Topics mentioned: school anxiety and refusal
About: Sarah* shares what happened when her daughter Emily* began to struggle with school anxiety, and gives her advice for others in the same situation.
*Names have been changed.
When anxiety builds up to the point that a young person cannot go to school, this is often called ‘school refusal’ – and you might hear schools or other professionals using this term. However, many young people and parents do not like this term because it implies that ‘refusing’ school is a choice - you may prefer to use terms such as emotionally-based school avoidance (ESBA) or anxiety-related absence.
Primary school was easy. Emily was outgoing, sociable, loved her drama classes. Secondary started well: new friends, good grades. She seemed positive.
Then, in Year 8, things went wrong. First came the odd detention; then repeated warnings in class, frequent calls home, meetings about behaviour.
We stumbled on until the pandemic sent school online. At home, Emily became withdrawn. She saw less of friends. Reluctantly, she returned to school for Year 9, but things fell apart in weeks. One morning she simply said she couldn’t put her uniform on or go in. I knew nothing about school ‘refusal’. I naively thought young people just got up and went unless they were physically ill.
I knew nothing about school ‘refusal’. I naively thought young people just got up and went unless they were physically ill.
Attempts to cajole or force (yes, I bundled her into the car one day) led to panic attacks and uncommunicative days under the duvet. As term progressed, so did the anxiety. The result was six months of depression, self-harm - and no more school that academic year.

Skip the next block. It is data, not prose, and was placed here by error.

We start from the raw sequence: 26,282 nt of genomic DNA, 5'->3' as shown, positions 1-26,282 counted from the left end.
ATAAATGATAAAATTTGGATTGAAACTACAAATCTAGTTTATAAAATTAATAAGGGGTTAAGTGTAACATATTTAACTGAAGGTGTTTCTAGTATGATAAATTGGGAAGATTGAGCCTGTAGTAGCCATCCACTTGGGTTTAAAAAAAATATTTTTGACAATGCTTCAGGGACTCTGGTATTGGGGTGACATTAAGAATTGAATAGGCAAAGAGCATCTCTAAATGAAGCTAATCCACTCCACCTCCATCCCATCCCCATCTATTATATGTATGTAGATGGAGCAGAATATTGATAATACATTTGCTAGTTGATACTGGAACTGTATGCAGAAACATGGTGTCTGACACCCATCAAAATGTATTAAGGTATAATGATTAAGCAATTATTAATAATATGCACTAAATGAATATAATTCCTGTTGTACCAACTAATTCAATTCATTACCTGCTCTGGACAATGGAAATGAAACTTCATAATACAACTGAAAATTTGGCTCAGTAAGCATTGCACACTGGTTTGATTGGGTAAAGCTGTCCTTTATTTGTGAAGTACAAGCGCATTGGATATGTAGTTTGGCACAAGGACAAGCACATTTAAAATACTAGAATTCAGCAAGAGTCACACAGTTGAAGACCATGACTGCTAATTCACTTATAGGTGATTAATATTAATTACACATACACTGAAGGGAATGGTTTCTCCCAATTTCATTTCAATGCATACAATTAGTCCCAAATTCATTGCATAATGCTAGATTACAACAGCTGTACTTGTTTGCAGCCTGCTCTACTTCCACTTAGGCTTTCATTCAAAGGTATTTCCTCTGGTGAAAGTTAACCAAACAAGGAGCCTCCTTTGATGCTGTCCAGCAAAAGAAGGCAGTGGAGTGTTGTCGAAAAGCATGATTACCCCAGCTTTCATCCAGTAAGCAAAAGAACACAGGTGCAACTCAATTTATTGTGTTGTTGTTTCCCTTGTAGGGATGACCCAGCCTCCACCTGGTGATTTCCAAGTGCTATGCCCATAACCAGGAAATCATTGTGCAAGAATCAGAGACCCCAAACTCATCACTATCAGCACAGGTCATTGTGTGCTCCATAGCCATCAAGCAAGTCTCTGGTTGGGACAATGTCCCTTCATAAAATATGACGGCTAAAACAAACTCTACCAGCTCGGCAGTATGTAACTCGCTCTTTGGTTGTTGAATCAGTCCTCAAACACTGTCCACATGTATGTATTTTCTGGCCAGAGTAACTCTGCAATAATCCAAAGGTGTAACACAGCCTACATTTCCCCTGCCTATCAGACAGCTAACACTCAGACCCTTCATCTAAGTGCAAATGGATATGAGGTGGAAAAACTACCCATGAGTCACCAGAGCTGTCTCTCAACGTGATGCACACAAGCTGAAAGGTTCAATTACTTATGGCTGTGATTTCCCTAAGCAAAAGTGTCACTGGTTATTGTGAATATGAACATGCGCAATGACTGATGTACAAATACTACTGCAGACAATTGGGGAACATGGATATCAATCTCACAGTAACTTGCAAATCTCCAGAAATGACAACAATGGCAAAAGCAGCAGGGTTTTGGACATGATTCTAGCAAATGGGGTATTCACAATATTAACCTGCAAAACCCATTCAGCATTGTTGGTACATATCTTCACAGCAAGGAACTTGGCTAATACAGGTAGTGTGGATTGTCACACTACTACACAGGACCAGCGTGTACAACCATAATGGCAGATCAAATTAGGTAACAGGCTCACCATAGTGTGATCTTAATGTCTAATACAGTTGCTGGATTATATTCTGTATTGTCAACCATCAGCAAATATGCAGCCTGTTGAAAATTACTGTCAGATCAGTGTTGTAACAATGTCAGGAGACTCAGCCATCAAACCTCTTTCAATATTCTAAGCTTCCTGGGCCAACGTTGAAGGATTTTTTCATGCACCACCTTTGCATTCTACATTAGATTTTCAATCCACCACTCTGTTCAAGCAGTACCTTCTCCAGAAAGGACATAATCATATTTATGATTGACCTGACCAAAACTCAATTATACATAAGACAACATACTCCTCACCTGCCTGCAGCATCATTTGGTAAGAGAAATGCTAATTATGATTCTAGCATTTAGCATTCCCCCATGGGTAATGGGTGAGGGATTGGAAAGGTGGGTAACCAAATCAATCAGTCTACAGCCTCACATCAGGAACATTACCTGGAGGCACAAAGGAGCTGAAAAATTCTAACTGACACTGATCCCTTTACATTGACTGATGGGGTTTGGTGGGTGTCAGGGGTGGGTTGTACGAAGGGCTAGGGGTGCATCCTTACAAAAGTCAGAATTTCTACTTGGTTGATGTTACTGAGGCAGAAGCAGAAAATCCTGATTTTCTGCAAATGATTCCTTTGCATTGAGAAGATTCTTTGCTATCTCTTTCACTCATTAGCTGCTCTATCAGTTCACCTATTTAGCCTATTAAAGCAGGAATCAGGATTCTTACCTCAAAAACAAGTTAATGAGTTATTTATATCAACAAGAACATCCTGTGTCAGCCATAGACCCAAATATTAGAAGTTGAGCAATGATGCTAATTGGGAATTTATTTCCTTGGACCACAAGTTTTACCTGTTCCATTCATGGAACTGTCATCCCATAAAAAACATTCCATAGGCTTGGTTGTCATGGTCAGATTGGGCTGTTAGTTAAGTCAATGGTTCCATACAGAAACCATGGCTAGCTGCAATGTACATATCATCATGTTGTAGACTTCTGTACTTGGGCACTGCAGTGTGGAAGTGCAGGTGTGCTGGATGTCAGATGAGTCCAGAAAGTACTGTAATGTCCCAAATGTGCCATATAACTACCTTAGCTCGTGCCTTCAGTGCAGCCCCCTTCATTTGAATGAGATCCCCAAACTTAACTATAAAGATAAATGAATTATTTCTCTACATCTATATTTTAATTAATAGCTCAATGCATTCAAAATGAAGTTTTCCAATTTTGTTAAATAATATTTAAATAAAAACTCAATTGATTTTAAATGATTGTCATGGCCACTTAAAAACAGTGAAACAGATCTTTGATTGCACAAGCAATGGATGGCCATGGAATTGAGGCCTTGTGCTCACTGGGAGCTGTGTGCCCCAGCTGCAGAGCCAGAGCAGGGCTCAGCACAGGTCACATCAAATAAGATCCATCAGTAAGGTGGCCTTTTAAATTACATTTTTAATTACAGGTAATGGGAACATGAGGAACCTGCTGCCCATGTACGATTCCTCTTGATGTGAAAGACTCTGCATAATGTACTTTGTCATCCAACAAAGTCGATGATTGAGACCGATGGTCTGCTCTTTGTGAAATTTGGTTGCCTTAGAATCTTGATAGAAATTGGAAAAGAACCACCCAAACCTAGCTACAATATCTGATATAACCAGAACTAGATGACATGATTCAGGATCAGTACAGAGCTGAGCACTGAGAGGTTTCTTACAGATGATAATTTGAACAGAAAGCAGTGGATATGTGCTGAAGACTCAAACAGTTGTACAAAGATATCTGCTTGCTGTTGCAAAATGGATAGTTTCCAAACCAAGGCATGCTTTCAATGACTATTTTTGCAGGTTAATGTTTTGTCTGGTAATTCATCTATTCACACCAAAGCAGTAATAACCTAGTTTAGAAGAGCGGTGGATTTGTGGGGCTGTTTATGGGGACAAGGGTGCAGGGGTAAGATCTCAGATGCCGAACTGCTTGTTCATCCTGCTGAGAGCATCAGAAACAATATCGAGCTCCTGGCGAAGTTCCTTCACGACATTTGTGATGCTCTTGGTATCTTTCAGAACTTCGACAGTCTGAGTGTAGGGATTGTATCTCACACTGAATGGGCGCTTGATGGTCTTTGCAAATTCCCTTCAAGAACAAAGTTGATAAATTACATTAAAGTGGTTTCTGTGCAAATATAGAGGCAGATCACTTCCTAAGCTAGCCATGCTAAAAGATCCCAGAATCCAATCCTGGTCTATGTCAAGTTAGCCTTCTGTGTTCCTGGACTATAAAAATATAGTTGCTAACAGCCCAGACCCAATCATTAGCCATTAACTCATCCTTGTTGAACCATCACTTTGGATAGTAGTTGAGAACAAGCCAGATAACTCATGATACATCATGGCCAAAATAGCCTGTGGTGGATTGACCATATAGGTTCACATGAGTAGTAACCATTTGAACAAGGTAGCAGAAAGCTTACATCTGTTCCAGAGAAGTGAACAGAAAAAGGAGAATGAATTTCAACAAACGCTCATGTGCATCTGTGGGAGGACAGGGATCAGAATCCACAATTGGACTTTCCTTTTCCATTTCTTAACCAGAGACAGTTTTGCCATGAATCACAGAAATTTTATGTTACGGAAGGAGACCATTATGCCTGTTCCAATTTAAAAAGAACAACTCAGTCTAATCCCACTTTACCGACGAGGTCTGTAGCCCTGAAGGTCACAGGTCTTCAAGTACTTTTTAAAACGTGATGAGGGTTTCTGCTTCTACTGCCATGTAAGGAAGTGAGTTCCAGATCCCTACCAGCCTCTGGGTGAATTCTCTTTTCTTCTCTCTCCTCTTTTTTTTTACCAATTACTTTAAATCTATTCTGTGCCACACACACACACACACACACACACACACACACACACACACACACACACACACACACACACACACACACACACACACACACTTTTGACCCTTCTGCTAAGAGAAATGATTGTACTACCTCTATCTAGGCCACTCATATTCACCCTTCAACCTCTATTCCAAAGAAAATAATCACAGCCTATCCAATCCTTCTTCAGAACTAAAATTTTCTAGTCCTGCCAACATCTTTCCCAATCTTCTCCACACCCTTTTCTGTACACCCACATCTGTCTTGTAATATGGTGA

It was deeply distressing; for Emily mainly, but also for me. Witnessing your child’s mental health decline rapidly is terrifying. It was also very isolating. Even the most empathetic friends and family cannot understand without direct experience.
Where are we now?
Emily, now in Year 10, is in school most days. She works on her anxiety with a fantastic mentor and spends breaks in a quiet room. She has regular CAMHS appointments and is waiting for an autism assessment. Things aren’t easy, but they are so much better.
The turning point was hospital admission after a particularly serious self-harm incident. A psychiatrist assessed Emily (she had previously refused to engage with CAMHS) and prescribed sertraline for anxiety and depression. There was real improvement, quickly. It was an indescribable relief.
After a few weeks, Emily said she felt like going back to school. She was still anxious, as well as nervous about missed work and what people would be saying, and there were some failed attempts. Then her mentor offered a home visit. They chatted and then she suggested Emily put her uniform on for a walk “just to the school gates”. She managed an hour in school for the next three days. That would have seemed inconceivable previously. The home visit from school was the link we needed.
The home visit from school was the link we needed.